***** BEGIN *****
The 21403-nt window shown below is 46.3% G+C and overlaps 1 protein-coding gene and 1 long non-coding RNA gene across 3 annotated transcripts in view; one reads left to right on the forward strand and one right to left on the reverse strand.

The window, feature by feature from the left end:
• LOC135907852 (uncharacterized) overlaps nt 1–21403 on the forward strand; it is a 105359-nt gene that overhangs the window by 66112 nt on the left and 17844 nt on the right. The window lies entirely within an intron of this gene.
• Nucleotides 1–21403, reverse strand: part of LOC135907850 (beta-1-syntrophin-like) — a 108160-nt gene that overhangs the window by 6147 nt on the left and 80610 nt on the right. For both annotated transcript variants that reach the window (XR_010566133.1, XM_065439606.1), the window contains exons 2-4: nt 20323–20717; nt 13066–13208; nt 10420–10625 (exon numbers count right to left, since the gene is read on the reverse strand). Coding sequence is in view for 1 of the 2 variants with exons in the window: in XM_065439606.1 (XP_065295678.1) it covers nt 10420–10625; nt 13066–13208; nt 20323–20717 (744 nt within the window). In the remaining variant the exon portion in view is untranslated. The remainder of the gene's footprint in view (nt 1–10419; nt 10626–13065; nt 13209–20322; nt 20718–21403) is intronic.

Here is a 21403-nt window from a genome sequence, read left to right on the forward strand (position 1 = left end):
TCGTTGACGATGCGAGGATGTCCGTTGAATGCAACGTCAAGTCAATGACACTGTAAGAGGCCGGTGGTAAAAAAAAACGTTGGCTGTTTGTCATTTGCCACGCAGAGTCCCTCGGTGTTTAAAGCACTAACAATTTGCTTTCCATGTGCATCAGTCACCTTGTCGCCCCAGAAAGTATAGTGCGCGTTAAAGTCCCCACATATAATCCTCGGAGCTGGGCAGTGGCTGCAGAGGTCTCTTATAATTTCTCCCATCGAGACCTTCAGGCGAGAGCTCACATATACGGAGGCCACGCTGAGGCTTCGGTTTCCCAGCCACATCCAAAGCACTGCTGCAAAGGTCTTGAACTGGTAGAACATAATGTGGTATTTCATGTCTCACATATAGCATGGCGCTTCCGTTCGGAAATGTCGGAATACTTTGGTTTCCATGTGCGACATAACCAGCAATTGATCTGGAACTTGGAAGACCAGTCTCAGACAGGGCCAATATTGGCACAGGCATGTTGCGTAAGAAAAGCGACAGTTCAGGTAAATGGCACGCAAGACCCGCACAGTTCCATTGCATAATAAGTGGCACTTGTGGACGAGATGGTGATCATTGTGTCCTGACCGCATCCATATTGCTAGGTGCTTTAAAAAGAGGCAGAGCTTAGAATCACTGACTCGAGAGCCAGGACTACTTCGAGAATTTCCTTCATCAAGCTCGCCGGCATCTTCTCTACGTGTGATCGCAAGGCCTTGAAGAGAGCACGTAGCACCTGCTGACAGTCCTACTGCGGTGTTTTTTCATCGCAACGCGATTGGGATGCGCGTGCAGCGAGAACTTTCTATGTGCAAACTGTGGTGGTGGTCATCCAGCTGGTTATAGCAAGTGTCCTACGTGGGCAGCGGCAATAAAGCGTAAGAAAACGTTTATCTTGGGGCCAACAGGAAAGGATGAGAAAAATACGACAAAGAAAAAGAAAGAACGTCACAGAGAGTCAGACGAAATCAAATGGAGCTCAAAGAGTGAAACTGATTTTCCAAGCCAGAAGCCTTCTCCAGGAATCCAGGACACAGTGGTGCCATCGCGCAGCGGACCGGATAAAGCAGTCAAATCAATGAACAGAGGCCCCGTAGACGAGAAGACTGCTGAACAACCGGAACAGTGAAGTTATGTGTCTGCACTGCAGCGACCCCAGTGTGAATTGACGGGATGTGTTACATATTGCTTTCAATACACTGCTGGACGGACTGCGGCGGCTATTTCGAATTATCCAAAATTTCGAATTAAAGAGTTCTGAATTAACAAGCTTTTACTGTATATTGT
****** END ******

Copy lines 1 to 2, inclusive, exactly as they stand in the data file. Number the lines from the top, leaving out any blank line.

The 21403-nt window shown below is 46.3% G+C and overlaps 1 protein-coding gene and 1 long non-coding RNA gene across 3 annotated transcripts in view; one reads left to right on the forward strand and one right to left on the reverse strand.

The window, feature by feature from the left end: